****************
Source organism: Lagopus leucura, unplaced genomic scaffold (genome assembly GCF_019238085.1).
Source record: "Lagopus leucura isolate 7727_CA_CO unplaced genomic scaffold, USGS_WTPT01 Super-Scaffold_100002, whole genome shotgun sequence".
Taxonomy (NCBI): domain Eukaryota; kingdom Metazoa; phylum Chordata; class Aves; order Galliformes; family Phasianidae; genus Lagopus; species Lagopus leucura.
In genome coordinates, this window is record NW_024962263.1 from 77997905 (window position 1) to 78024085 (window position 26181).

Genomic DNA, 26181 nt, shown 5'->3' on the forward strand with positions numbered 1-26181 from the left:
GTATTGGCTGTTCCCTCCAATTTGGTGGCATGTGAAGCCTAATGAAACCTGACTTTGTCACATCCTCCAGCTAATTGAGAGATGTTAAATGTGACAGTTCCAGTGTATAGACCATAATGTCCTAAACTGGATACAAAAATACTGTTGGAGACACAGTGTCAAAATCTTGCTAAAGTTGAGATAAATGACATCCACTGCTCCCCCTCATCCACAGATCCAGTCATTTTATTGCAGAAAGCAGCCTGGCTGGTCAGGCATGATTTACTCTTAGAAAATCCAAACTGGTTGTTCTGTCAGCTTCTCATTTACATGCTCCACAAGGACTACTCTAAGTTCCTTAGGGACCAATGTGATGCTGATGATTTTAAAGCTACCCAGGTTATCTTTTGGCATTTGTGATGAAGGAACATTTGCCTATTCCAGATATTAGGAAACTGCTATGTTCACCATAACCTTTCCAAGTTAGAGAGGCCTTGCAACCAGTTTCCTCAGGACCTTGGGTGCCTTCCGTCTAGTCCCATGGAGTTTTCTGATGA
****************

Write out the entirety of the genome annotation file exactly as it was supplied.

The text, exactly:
Source organism: Lagopus leucura, unplaced genomic scaffold (genome assembly GCF_019238085.1).
Source record: "Lagopus leucura isolate 7727_CA_CO unplaced genomic scaffold, USGS_WTPT01 Super-Scaffold_100002, whole genome shotgun sequence".
Taxonomy (NCBI): domain Eukaryota; kingdom Metazoa; phylum Chordata; class Aves; order Galliformes; family Phasianidae; genus Lagopus; species Lagopus leucura.
In genome coordinates, this window is record NW_024962263.1 from 77997905 (window position 1) to 78024085 (window position 26181).

Genomic DNA, 26181 nt, shown 5'->3' on the forward strand with positions numbered 1-26181 from the left:
GTATTGGCTGTTCCCTCCAATTTGGTGGCATGTGAAGCCTAATGAAACCTGACTTTGTCACATCCTCCAGCTAATTGAGAGATGTTAAATGTGACAGTTCCAGTGTATAGACCATAATGTCCTAAACTGGATACAAAAATACTGTTGGAGACACAGTGTCAAAATCTTGCTAAAGTTGAGATAAATGACATCCACTGCTCCCCCTCATCCACAGATCCAGTCATTTTATTGCAGAAAGCAGCCTGGCTGGTCAGGCATGATTTACTCTTAGAAAATCCAAACTGGTTGTTCTGTCAGCTTCTCATTTACATGCTCCACAAGGACTACTCTAAGTTCCTTAGGGACCAATGTGATGCTGATGATTTTAAAGCTACCCAGGTTATCTTTTGGCATTTGTGATGAAGGAACATTTGCCTATTCCAGATATTAGGAAACTGCTATGTTCACCATAACCTTTCCAAGTTAGAGAGGCCTTGCAACCAGTTTCCTCAGGACCTTGGGTGCCTTCCGTCTAGTCCCATGGAGTTTTCTGATGA